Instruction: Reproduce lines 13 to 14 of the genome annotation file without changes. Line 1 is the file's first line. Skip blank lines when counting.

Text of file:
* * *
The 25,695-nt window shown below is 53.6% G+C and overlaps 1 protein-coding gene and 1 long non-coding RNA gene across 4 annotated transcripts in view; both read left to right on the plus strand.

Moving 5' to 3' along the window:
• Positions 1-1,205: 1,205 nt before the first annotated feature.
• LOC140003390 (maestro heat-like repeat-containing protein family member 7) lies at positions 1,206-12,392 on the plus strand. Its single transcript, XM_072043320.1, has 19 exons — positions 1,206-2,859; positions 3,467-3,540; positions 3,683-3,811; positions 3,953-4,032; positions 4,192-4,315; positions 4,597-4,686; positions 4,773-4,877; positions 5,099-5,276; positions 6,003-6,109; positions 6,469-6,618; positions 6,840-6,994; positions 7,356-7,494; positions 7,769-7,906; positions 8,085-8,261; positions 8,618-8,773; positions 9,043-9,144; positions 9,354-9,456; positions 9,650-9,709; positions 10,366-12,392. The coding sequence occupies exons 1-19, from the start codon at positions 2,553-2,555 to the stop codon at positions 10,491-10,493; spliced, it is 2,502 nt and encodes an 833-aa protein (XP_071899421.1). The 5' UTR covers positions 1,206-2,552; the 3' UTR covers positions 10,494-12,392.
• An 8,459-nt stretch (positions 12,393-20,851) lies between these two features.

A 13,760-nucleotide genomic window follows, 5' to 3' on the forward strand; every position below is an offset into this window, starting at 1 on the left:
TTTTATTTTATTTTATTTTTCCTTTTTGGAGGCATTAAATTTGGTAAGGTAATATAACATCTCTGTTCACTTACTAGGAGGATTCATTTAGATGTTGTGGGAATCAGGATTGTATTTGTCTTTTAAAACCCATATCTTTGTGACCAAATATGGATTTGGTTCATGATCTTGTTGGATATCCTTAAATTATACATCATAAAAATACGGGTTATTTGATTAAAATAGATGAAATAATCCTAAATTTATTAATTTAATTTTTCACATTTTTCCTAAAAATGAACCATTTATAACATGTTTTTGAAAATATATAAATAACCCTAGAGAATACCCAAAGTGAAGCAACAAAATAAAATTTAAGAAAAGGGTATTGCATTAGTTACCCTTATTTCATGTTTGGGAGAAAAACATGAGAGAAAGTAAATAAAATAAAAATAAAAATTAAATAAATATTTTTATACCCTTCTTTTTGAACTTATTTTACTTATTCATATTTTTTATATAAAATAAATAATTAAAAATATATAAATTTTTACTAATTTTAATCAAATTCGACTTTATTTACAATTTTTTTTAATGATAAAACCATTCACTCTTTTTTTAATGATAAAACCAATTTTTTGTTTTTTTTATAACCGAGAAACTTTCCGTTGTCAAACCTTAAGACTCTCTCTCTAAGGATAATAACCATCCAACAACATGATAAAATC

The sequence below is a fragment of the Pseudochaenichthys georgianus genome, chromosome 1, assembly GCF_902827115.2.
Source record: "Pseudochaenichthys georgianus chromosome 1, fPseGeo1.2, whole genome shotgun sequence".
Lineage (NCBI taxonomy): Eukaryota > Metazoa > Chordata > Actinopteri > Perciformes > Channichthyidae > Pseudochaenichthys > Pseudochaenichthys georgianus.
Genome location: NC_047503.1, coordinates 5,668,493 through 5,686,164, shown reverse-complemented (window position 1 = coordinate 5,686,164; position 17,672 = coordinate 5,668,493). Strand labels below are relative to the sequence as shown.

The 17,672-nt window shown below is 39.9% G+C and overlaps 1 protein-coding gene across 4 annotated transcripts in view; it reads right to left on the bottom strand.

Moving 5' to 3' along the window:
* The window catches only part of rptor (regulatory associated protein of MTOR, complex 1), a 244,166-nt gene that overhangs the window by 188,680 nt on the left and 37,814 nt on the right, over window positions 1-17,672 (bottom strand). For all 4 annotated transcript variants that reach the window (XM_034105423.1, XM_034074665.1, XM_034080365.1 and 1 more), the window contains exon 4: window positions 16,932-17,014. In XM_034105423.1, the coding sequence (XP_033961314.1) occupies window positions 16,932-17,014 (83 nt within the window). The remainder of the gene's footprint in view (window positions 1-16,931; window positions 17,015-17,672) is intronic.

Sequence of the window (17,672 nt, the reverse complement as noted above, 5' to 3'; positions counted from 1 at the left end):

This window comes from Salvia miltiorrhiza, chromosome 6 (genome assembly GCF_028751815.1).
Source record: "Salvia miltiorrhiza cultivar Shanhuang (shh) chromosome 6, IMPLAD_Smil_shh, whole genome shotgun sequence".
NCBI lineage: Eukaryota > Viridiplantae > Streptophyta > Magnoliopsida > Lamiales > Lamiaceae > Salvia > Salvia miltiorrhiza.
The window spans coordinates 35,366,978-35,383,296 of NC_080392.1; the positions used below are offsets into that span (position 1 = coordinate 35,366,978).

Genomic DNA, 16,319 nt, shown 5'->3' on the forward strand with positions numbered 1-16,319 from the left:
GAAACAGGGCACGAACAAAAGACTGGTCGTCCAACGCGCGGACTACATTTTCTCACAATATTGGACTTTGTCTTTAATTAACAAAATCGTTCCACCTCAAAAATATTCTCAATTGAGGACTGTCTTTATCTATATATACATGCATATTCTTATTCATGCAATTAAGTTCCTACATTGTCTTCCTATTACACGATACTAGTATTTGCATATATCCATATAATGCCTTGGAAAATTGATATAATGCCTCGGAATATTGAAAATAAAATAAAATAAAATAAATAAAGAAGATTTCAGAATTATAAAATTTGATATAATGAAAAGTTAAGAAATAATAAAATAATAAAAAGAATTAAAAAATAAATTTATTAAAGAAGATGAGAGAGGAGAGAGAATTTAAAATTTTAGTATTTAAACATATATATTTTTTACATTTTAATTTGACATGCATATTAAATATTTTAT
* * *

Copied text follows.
Moving 5' to 3' along the window:
* The window catches only part of rptor (regulatory associated protein of MTOR, complex 1), a 244,166-nt gene that overhangs the window by 188,680 nt on the left and 37,814 nt on the right, over window positions 1-17,672 (bottom strand). For all 4 annotated transcript variants that reach the window (XM_034105423.1, XM_034074665.1, XM_034080365.1 and 1 more), the window contains exon 4: window positions 16,932-17,014. In XM_034105423.1, the coding sequence (XP_033961314.1) occupies window positions 16,932-17,014 (83 nt within the window). The remainder of the gene's footprint in view (window positions 1-16,931; window positions 17,015-17,672) is intronic.